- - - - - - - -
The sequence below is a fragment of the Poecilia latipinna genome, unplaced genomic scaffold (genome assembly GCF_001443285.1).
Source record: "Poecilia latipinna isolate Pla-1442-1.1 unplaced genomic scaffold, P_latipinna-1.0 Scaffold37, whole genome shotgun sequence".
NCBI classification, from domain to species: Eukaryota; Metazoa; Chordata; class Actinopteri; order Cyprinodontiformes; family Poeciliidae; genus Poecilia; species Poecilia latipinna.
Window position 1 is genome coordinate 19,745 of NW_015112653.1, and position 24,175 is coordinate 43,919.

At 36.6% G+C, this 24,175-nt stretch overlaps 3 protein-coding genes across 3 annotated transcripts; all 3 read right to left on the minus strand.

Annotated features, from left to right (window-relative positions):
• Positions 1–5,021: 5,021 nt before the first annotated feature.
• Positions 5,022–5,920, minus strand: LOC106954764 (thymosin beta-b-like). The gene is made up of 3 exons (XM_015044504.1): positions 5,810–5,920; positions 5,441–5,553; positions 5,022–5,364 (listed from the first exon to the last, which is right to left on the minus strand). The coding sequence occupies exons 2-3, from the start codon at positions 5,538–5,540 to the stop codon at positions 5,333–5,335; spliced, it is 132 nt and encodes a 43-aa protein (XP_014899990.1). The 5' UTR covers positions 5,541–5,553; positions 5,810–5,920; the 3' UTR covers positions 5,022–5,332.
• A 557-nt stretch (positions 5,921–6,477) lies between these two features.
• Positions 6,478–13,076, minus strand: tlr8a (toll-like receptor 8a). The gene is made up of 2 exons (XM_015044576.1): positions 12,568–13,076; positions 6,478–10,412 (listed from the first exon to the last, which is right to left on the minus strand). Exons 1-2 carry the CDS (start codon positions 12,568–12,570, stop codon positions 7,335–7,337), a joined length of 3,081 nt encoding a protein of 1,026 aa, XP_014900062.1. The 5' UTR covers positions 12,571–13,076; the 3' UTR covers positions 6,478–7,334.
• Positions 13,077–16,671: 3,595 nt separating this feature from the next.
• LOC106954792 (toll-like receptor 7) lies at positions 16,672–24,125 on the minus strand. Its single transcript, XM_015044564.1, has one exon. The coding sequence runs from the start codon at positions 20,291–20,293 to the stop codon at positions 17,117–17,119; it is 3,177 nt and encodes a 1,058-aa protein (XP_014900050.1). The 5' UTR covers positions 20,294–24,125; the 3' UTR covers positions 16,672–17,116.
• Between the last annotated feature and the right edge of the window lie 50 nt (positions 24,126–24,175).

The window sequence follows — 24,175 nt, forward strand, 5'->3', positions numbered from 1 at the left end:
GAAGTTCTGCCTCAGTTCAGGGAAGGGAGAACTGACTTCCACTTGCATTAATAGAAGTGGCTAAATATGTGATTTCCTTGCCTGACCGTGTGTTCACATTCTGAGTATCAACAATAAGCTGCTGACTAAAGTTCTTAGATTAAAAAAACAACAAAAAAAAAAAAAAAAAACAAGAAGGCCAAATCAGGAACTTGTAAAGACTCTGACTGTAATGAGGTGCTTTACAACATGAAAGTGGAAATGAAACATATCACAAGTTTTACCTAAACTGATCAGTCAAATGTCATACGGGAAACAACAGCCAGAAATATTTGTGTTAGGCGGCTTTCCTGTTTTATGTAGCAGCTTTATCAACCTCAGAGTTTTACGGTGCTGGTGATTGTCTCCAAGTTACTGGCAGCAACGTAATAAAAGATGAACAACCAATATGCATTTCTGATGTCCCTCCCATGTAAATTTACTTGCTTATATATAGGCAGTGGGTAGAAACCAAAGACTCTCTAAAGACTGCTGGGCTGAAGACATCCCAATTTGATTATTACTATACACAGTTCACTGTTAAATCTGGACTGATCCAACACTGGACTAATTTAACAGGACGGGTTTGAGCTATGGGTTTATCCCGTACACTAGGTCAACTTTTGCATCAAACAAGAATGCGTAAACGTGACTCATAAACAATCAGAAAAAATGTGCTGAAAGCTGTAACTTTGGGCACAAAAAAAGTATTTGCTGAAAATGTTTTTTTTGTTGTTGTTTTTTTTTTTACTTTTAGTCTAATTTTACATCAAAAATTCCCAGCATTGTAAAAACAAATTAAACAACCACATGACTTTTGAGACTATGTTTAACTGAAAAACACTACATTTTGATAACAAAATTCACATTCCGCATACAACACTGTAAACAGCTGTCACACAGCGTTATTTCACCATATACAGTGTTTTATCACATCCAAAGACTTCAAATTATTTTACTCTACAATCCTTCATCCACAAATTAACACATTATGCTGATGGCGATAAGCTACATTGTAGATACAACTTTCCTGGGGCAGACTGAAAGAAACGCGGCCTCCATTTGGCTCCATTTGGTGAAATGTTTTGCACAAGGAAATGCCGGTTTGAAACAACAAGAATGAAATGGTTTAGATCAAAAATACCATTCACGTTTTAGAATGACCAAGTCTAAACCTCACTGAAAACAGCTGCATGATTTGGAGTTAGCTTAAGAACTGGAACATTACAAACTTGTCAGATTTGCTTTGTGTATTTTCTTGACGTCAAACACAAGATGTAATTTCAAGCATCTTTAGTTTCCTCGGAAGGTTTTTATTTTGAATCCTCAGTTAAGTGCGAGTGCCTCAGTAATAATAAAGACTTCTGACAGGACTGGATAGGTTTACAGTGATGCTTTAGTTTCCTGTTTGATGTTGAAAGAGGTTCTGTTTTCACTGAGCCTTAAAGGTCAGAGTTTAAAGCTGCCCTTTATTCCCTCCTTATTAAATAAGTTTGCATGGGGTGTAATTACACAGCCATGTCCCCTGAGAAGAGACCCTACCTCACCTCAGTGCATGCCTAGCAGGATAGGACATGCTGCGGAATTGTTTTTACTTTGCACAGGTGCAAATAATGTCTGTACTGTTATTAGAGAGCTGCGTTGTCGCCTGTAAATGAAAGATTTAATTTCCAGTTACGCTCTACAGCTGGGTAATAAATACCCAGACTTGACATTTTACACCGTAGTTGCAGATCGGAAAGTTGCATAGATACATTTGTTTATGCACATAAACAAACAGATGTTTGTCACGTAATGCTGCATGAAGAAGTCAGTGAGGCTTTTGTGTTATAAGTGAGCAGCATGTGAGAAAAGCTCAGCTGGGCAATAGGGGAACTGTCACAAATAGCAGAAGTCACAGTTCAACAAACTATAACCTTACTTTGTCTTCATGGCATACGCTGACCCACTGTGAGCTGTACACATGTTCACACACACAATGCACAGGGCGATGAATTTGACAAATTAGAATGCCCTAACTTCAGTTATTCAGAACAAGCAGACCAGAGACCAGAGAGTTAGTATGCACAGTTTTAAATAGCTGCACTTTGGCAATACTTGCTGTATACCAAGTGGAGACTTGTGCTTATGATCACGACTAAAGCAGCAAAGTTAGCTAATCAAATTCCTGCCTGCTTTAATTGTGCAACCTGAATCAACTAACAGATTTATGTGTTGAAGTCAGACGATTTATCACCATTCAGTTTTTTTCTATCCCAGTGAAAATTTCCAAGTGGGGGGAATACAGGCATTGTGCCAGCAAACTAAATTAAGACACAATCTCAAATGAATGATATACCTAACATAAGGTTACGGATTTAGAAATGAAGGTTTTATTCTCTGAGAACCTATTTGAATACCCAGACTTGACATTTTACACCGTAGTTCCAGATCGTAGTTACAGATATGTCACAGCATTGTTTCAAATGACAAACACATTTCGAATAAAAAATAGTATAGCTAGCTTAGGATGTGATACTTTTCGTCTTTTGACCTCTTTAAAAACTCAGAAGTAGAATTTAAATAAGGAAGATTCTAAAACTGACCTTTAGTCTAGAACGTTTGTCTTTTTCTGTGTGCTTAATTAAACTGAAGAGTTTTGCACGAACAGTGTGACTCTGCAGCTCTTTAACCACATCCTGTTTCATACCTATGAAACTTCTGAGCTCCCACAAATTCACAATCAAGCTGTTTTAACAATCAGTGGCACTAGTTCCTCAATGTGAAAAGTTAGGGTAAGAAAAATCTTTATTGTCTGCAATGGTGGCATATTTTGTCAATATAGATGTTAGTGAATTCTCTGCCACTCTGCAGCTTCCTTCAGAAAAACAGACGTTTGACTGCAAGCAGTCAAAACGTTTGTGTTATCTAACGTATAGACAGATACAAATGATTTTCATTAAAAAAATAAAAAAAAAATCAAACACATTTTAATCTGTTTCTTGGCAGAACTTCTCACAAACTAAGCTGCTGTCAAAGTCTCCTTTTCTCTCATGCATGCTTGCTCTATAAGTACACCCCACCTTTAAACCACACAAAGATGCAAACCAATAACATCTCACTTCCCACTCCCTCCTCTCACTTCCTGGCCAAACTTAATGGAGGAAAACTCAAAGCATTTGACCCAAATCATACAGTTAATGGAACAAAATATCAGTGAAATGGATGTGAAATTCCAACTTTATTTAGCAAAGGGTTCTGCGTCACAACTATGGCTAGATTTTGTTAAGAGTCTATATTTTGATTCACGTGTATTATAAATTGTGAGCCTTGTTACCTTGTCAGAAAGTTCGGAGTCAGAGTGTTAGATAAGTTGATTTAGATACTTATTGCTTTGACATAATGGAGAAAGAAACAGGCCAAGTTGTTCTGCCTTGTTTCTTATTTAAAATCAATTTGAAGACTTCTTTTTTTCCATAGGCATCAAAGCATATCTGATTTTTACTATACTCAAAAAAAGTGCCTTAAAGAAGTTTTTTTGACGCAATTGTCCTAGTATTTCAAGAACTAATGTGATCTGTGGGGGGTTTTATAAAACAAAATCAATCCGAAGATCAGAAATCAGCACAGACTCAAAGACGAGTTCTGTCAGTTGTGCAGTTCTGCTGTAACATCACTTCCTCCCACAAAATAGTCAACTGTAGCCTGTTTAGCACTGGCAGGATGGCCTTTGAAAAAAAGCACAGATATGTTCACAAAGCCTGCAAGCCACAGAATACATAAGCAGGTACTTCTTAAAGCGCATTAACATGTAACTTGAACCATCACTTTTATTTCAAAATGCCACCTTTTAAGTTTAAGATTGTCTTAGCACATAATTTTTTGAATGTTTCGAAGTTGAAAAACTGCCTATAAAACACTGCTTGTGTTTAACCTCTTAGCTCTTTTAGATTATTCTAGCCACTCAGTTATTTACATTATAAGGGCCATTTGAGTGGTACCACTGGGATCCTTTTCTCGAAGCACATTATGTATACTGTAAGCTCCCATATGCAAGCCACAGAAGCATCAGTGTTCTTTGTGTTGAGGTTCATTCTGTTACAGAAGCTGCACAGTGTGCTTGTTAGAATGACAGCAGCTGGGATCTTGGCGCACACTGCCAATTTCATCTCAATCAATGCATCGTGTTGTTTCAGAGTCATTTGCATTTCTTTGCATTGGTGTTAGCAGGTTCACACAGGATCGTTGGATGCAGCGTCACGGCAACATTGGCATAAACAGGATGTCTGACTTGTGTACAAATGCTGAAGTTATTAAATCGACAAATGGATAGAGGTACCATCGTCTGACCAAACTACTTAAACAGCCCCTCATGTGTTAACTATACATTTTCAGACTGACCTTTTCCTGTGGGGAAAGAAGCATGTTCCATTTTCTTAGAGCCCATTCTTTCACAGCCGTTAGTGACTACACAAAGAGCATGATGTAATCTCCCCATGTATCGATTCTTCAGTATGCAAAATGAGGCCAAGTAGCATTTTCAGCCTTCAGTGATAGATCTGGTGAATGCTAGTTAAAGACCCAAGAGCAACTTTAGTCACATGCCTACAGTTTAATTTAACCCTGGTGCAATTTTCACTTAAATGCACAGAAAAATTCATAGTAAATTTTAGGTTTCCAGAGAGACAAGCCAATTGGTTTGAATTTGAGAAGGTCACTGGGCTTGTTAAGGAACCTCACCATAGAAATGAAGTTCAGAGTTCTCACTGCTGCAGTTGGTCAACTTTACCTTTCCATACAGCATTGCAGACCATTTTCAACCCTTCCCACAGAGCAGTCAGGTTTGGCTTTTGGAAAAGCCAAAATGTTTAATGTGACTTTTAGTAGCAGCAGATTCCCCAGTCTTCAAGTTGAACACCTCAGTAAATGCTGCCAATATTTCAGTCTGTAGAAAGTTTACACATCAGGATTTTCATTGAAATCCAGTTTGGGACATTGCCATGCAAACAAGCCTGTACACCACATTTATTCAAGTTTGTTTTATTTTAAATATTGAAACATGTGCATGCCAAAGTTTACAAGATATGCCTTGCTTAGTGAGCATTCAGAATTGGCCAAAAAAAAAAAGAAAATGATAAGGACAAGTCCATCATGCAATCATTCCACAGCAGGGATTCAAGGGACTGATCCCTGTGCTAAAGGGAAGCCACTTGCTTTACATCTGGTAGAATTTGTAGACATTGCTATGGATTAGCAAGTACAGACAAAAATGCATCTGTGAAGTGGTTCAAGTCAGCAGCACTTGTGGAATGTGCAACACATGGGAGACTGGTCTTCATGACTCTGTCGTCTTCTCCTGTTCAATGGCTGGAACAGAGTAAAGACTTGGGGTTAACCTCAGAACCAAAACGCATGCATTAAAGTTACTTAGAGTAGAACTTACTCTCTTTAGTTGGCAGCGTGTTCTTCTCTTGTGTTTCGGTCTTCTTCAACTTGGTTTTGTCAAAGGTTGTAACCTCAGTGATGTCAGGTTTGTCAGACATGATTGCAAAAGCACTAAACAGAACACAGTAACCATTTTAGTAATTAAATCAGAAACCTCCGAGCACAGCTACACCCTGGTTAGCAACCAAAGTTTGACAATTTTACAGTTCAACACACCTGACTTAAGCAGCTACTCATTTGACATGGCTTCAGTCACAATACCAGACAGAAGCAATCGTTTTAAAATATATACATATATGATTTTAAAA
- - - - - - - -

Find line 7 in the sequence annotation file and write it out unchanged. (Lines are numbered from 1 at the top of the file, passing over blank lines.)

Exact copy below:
• Positions 1–5,021: 5,021 nt before the first annotated feature.